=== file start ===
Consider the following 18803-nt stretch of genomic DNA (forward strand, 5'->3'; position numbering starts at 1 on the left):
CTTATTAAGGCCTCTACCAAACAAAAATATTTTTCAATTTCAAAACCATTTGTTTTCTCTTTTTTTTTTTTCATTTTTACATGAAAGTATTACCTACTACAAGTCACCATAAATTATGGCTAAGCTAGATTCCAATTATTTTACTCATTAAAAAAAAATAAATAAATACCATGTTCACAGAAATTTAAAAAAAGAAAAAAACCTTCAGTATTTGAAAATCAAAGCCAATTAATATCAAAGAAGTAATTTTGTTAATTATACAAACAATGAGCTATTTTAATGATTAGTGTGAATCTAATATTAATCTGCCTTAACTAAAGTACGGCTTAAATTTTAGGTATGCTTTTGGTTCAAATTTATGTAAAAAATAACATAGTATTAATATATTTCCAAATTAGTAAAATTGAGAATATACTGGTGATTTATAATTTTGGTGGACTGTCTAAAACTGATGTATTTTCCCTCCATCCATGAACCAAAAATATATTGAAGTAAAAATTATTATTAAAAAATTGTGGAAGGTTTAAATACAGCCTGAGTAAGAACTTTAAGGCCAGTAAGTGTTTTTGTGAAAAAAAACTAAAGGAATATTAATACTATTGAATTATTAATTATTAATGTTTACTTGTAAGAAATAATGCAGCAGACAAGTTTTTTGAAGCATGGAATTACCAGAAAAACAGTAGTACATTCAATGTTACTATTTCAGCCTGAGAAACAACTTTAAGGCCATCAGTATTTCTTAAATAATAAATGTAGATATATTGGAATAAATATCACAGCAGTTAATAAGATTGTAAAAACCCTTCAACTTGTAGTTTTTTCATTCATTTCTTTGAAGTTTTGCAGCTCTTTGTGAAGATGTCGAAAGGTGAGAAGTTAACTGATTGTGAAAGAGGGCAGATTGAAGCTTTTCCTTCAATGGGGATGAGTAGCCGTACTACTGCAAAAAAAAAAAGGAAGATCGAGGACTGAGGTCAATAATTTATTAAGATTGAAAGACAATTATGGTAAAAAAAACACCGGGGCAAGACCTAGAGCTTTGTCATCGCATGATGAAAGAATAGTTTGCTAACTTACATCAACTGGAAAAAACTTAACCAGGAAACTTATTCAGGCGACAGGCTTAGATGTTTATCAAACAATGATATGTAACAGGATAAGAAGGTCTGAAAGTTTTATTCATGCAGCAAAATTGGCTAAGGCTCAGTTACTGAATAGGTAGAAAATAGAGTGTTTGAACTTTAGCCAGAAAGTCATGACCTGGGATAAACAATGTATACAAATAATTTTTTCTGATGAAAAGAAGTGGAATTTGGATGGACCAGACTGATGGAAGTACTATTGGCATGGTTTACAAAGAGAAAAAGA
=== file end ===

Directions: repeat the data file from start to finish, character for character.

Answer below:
Consider the following 18803-nt stretch of genomic DNA (forward strand, 5'->3'; position numbering starts at 1 on the left):
CTTATTAAGGCCTCTACCAAACAAAAATATTTTTCAATTTCAAAACCATTTGTTTTCTCTTTTTTTTTTTTCATTTTTACATGAAAGTATTACCTACTACAAGTCACCATAAATTATGGCTAAGCTAGATTCCAATTATTTTACTCATTAAAAAAAAATAAATAAATACCATGTTCACAGAAATTTAAAAAAAGAAAAAAACCTTCAGTATTTGAAAATCAAAGCCAATTAATATCAAAGAAGTAATTTTGTTAATTATACAAACAATGAGCTATTTTAATGATTAGTGTGAATCTAATATTAATCTGCCTTAACTAAAGTACGGCTTAAATTTTAGGTATGCTTTTGGTTCAAATTTATGTAAAAAATAACATAGTATTAATATATTTCCAAATTAGTAAAATTGAGAATATACTGGTGATTTATAATTTTGGTGGACTGTCTAAAACTGATGTATTTTCCCTCCATCCATGAACCAAAAATATATTGAAGTAAAAATTATTATTAAAAAATTGTGGAAGGTTTAAATACAGCCTGAGTAAGAACTTTAAGGCCAGTAAGTGTTTTTGTGAAAAAAAACTAAAGGAATATTAATACTATTGAATTATTAATTATTAATGTTTACTTGTAAGAAATAATGCAGCAGACAAGTTTTTTGAAGCATGGAATTACCAGAAAAACAGTAGTACATTCAATGTTACTATTTCAGCCTGAGAAACAACTTTAAGGCCATCAGTATTTCTTAAATAATAAATGTAGATATATTGGAATAAATATCACAGCAGTTAATAAGATTGTAAAAACCCTTCAACTTGTAGTTTTTTCATTCATTTCTTTGAAGTTTTGCAGCTCTTTGTGAAGATGTCGAAAGGTGAGAAGTTAACTGATTGTGAAAGAGGGCAGATTGAAGCTTTTCCTTCAATGGGGATGAGTAGCCGTACTACTGCAAAAAAAAAAAGGAAGATCGAGGACTGAGGTCAATAATTTATTAAGATTGAAAGACAATTATGGTAAAAAAAACACCGGGGCAAGACCTAGAGCTTTGTCATCGCATGATGAAAGAATAGTTTGCTAACTTACATCAACTGGAAAAAACTTAACCAGGAAACTTATTCAGGCGACAGGCTTAGATGTTTATCAAACAATGATATGTAACAGGATAAGAAGGTCTGAAAGTTTTATTCATGCAGCAAAATTGGCTAAGGCTCAGTTACTGAATAGGTAGAAAATAGAGTGTTTGAACTTTAGCCAGAAAGTCATGACCTGGGATAAACAATGTATACAAATAATTTTTTCTGATGAAAAGAAGTGGAATTTGGATGGACCAGACTGATGGAAGTACTATTGGCATGGTTTACAAAGAGAAAAAGA